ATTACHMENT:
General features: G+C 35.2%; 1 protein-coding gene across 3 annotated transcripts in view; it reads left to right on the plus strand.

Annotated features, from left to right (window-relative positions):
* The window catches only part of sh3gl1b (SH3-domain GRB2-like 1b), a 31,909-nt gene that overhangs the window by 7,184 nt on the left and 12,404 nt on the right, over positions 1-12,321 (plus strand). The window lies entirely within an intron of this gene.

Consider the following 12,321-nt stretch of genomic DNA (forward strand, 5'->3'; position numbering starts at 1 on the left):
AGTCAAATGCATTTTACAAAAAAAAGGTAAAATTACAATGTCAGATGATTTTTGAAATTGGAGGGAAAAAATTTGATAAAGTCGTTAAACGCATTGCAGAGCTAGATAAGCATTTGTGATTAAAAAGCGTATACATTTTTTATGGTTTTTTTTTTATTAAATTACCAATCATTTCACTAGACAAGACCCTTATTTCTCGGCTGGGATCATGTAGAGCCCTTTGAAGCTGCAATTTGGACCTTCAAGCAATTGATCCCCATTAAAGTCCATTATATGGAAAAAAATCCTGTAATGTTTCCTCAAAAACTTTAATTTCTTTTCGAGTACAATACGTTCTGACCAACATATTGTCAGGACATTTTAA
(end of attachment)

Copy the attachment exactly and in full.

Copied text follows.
General features: G+C 35.2%; 1 protein-coding gene across 3 annotated transcripts in view; it reads left to right on the plus strand.

Annotated features, from left to right (window-relative positions):
* The window catches only part of sh3gl1b (SH3-domain GRB2-like 1b), a 31,909-nt gene that overhangs the window by 7,184 nt on the left and 12,404 nt on the right, over positions 1-12,321 (plus strand). The window lies entirely within an intron of this gene.

Consider the following 12,321-nt stretch of genomic DNA (forward strand, 5'->3'; position numbering starts at 1 on the left):
AGTCAAATGCATTTTACAAAAAAAAGGTAAAATTACAATGTCAGATGATTTTTGAAATTGGAGGGAAAAAATTTGATAAAGTCGTTAAACGCATTGCAGAGCTAGATAAGCATTTGTGATTAAAAAGCGTATACATTTTTTATGGTTTTTTTTTTATTAAATTACCAATCATTTCACTAGACAAGACCCTTATTTCTCGGCTGGGATCATGTAGAGCCCTTTGAAGCTGCAATTTGGACCTTCAAGCAATTGATCCCCATTAAAGTCCATTATATGGAAAAAAATCCTGTAATGTTTCCTCAAAAACTTTAATTTCTTTTCGAGTACAATACGTTCTGACCAACATATTGTCAGGACATTTTAA